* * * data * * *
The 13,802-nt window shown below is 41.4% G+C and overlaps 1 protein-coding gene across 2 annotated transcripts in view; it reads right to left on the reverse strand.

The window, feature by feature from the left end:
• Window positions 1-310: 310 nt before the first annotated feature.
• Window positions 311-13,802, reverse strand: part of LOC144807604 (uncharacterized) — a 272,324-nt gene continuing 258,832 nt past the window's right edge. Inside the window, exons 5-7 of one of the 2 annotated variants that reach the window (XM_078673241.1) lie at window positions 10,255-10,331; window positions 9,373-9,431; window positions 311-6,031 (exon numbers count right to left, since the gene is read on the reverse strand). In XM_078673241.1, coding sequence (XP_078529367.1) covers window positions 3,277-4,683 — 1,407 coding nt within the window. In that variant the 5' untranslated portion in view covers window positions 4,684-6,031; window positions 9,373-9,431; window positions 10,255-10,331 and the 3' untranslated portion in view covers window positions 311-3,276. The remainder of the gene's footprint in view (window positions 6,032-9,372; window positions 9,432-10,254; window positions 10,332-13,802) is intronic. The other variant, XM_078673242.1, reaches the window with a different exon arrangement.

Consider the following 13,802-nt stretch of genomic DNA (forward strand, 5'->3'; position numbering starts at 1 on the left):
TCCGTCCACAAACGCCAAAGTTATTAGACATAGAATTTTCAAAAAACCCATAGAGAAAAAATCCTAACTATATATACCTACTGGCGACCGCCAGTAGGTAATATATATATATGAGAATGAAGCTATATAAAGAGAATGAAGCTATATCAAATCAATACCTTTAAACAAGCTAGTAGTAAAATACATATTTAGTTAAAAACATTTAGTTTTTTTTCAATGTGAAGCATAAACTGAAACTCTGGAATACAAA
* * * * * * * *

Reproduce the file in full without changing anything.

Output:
The 13,802-nt window shown below is 41.4% G+C and overlaps 1 protein-coding gene across 2 annotated transcripts in view; it reads right to left on the reverse strand.

The window, feature by feature from the left end:
• Window positions 1-310: 310 nt before the first annotated feature.
• Window positions 311-13,802, reverse strand: part of LOC144807604 (uncharacterized) — a 272,324-nt gene continuing 258,832 nt past the window's right edge. Inside the window, exons 5-7 of one of the 2 annotated variants that reach the window (XM_078673241.1) lie at window positions 10,255-10,331; window positions 9,373-9,431; window positions 311-6,031 (exon numbers count right to left, since the gene is read on the reverse strand). In XM_078673241.1, coding sequence (XP_078529367.1) covers window positions 3,277-4,683 — 1,407 coding nt within the window. In that variant the 5' untranslated portion in view covers window positions 4,684-6,031; window positions 9,373-9,431; window positions 10,255-10,331 and the 3' untranslated portion in view covers window positions 311-3,276. The remainder of the gene's footprint in view (window positions 6,032-9,372; window positions 9,432-10,254; window positions 10,332-13,802) is intronic. The other variant, XM_078673242.1, reaches the window with a different exon arrangement.

Consider the following 13,802-nt stretch of genomic DNA (forward strand, 5'->3'; position numbering starts at 1 on the left):
TCCGTCCACAAACGCCAAAGTTATTAGACATAGAATTTTCAAAAAACCCATAGAGAAAAAATCCTAACTATATATACCTACTGGCGACCGCCAGTAGGTAATATATATATATGAGAATGAAGCTATATAAAGAGAATGAAGCTATATCAAATCAATACCTTTAAACAAGCTAGTAGTAAAATACATATTTAGTTAAAAACATTTAGTTTTTTTTCAATGTGAAGCATAAACTGAAACTCTGGAATACAAA